Health & Safety

August 10, 2012

Help arrives in my darkest hour

Tags:
Commentary by Master Sgt. Kevin Wallace
100th Air Refueling Wing Public Affairs

Service members retrive cargo dropped from a U.S. Air Force C-17 Globemaster III from Charleston Air Force Base, S.C., near Forward Operating Base Todd, Badghis Province, Afghanistan, Jan. 6, 2011. U.S. Soldiers from Fort Carson, Colo., Italian soldiers from the Alpini Regiment in Udine, and other various U.S. and Italian Marines, Soldiers, Sailors and Airmen all benefit from the airdrops. The FOB and more than a dozen nearby combat outposts rely on U.S. and Italian Air Force airdrops for all their supplies. This photo was originally released Jan. 8, 2011.

ROYAL AIR FORCE MILDENHALL, England (AFNS) — I want the nightmares to stop!

That’s one thing I told Dr. Jeffery Peterson, a 48th Medical Operations Squadron clinical psychologist, when I went to see him last year.

I admit the visit wasn’t voluntary.

Just before leaving Afghanistan in May 2011, I had to accomplish an online post-deployment health assessment and was flagged by many of my responses. I had to see Peterson my third day home. I felt our encounter was routine, but optimistically routine.

While downrange I was involved in several close-range firefights, as well as living in constant threat of the near-daily attacks we repelled.

I was notified that I had to do yet another PDHA last August. What followed absolutely blew my mind!

After submitting the PDHA, I stopped by a coworker’s office to talk briefly and returned to a ringing phone. A member of the 48th Medical Group staff was calling me merely 21 minutes after pressing the final mouse click and submitting the PDHA. I was amazed at how fast they reached out to me.

I was flagged again and scheduled to see Peterson that same afternoon. I honestly dreaded having to go ‘talk about my problems,’ again but was truly impressed at how the medical system was working like a well-oiled machine. The 48th MDG staff monitored my progress as if I were their only patient.

Once more, Peterson was very positive and he seemed exceedingly concerned about complications in my Purple Heart medal approval. Since then, he saw my Purple Heart come to fruition and has been in routine contact with me. I also received comprehensive treatment from another 48th MDG psychiatrist and Landstuhl Regional Medical Center in Germany.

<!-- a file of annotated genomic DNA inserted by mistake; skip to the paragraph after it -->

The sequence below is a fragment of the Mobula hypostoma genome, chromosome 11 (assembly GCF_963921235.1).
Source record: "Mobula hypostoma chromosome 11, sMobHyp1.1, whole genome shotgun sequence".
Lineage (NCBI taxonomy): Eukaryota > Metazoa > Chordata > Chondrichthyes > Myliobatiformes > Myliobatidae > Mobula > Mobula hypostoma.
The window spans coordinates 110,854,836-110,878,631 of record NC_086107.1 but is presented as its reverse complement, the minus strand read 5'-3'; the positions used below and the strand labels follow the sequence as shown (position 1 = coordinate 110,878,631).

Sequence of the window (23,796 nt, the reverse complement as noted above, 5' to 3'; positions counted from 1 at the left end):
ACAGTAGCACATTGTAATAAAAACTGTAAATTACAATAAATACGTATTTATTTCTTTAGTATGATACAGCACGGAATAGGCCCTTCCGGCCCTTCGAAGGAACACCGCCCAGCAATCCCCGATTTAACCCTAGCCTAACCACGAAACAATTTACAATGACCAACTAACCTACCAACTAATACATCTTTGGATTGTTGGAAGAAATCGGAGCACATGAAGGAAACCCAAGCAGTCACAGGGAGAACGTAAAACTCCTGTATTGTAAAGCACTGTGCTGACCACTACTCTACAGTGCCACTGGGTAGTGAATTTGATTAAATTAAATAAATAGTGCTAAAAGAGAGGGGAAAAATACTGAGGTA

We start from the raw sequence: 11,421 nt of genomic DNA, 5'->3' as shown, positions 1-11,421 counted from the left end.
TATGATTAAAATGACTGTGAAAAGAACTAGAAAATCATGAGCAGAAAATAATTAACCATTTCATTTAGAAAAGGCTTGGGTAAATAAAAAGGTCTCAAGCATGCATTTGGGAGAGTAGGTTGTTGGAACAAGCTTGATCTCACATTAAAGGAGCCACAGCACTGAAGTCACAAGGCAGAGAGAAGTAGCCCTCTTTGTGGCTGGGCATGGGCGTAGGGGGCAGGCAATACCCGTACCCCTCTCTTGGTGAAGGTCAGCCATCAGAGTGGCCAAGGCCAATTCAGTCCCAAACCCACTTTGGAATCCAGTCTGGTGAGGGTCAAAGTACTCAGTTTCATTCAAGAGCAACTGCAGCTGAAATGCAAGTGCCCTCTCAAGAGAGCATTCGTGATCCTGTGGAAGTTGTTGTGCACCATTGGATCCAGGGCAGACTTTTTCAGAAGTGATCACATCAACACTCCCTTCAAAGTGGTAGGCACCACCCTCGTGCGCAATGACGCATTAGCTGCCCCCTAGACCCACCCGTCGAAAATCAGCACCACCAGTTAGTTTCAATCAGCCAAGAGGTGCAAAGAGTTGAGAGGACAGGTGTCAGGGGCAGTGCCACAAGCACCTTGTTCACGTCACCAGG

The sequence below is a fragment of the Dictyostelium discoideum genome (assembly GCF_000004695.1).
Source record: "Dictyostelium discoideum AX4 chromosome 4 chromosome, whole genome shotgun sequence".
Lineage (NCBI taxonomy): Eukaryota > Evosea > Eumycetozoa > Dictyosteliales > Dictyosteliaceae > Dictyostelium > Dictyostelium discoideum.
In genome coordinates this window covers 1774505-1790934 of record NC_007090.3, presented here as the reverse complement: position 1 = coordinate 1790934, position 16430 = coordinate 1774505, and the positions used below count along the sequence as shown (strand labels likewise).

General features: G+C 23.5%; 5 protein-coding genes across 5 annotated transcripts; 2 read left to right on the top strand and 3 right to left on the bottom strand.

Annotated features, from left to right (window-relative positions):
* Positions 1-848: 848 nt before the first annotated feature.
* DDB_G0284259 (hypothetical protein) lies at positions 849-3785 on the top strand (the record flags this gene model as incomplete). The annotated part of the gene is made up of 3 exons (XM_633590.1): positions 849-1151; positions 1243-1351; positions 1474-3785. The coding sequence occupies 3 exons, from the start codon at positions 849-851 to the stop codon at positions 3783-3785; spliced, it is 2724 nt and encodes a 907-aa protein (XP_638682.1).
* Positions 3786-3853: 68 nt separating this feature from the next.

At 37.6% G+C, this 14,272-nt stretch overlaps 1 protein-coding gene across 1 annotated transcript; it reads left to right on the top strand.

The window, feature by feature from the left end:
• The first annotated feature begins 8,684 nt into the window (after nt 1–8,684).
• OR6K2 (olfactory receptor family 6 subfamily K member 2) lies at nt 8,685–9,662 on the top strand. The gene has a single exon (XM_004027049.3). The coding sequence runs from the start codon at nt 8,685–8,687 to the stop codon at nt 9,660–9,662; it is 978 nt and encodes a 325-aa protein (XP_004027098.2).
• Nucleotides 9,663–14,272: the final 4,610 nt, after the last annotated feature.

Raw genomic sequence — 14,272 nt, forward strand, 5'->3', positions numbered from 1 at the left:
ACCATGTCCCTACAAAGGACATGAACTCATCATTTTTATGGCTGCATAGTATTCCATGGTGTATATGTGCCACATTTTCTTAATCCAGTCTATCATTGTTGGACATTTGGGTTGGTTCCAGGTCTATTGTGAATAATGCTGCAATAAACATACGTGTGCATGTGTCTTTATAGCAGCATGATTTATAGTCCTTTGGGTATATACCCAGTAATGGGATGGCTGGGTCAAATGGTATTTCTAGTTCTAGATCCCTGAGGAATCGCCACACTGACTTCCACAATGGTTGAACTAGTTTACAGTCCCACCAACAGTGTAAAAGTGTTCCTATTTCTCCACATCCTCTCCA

Despite my care moving from the family practice clinic to the mental health clinic, Peterson has kept in repeated contact with me. It’s more than obvious, he cares.

Top-care isn’t limited to Peterson either.

Dr. Paul West, my psychiatrist, goes well above and beyond, whenever I need a listening ear or professional advice.

Furthermore, the Air Force assigned me to Tom Sansone, a Wounded Warrior counselor at the Air Force Personnel Center.

Sansone has been involved in all aspects of medical care, and has called me at home and at work dozens of times. He’s an amazing counselor.

The truth is I never wanted to see Peterson, West, Sansone or the other medical staff. I didn’t volunteer, the Air Force redeployment system forced these people into my life, but I’m sure glad it did.

Luckily many Airmen won’t see lives taken first hand, much less take human lives or lose close friends to the enemy. Yet, others will. For those people, there’s help.

For service members thrown right into the mix of the darkest aspects of war and inhumanity, I hope you fight well and stand your ground, my brothers. I hope you keep our enemies at bay and keep the fight on foreign soil. Rest assured, as I now know, there are people here at home who care.